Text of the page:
President-elect Donald Trump has indicated that the trade restrictions imposed after Russia's annexation of Crimea could be eased in return for a deal on weapons.
In a press conference in Moscow on Tuesday, Lavrov said he was aware of Trump's comments, which were reported in Germany's Bild newspaper and The Times of London
"I did not see the proposal to disarm combined with the sanctions, but if we speak about nuclear weapons and strategic stability and strategic parity -- this is exclusive between Russia and the United States and we understand that the elected president, the president of Russia, referred to the nuclear arsenals, I am convinced that for both us, one of the priorities and tasks would be to renew dialogue on strategic stability, which like everything else, was destroyed by the Obama administration," Lavrov said.
Lavrov welcomed Trump's approach to foreign policy.
"If we look at Donald Trump's foreign policy, the most important will be the fight against terrorism," he said.
"We welcome that," he continued, noting that in the second term of President Obama's administration, "our relations [with the US] were not friendly."
The US and European Union both imposed sanctions on Russia after it annexed Crimea from Ukraine in 2014 -- those sanctions were extended for a further six months
in December 2016.
Trump suggested during the joint interview that they could be eased in return for a nuclear weapons deal.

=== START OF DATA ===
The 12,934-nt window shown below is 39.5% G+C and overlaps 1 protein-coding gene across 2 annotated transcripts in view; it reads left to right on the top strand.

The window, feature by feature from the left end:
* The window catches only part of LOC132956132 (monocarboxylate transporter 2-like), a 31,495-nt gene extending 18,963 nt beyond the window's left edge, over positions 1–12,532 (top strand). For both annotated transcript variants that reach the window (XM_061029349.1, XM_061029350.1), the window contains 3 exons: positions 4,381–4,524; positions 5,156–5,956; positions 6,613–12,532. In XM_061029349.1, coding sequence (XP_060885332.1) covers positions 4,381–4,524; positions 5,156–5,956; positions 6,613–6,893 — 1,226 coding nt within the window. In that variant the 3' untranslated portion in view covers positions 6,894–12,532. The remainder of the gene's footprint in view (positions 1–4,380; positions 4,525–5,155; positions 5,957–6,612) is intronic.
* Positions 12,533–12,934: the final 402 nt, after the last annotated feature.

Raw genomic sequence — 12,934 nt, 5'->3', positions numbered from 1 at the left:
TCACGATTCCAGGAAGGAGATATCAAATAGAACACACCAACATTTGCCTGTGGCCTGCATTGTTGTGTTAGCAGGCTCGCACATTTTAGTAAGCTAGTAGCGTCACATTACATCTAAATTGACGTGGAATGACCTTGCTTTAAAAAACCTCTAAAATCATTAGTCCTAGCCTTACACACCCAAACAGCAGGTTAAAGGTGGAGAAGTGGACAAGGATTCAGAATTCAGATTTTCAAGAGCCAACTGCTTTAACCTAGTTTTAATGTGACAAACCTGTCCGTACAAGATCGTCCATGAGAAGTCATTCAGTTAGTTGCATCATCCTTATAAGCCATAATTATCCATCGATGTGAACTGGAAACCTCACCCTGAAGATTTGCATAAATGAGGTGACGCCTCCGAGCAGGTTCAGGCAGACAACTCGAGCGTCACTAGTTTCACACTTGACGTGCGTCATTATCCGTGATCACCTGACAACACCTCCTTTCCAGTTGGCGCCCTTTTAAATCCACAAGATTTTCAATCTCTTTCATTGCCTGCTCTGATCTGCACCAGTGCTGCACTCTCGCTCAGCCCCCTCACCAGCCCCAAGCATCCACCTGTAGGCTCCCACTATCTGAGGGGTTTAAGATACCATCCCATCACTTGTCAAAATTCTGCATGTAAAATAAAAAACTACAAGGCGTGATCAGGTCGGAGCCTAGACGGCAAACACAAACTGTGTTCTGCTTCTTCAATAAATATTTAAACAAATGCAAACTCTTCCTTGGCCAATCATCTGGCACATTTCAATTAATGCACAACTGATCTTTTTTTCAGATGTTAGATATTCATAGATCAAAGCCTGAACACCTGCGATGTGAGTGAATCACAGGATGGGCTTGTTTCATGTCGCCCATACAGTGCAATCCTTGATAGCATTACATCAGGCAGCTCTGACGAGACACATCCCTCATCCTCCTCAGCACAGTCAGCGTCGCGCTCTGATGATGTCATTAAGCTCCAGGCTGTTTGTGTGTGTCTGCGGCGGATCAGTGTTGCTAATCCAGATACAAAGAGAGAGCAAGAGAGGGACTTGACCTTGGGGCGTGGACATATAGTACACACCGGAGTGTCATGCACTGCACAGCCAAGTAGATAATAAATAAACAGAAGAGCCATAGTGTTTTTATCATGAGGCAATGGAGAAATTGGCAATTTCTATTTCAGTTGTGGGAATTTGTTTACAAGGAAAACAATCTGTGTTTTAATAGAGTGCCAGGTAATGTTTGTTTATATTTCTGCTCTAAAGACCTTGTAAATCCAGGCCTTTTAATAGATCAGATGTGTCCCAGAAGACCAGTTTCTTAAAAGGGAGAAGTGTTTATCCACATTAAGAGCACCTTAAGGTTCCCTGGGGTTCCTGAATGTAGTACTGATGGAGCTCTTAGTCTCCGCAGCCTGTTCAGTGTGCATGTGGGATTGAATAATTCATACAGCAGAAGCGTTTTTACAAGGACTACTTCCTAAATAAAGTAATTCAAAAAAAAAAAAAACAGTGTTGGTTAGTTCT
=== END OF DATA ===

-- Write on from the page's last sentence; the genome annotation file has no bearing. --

"They have sanctions against Russia -- let's see if we can strike a few good deals with Russia. I think there should be less nuclear weapons and they have to be reduced significantly, that's part of it.
"But there are these sanctions and Russia is suffering lots from it. But I think there are things, which lots of people can profit from."
In an interview with the Wall Street Journal
, Trump said he's prepared to meet with Russian President Vladimir Putin after he takes office.
During his press conference, Lavrov signaled that Russia is keen to commence talks with the new administration as soon as possible.
The Obama administration sanctioned Russian entities and individuals, including officers of the Russian intelligence services last month, over their alleged interference in the American election.
The administration also ordered 35 Russian diplomats to leave the country.
But Lavrov told the press conference the expulsions of the diplomats had "no foundation."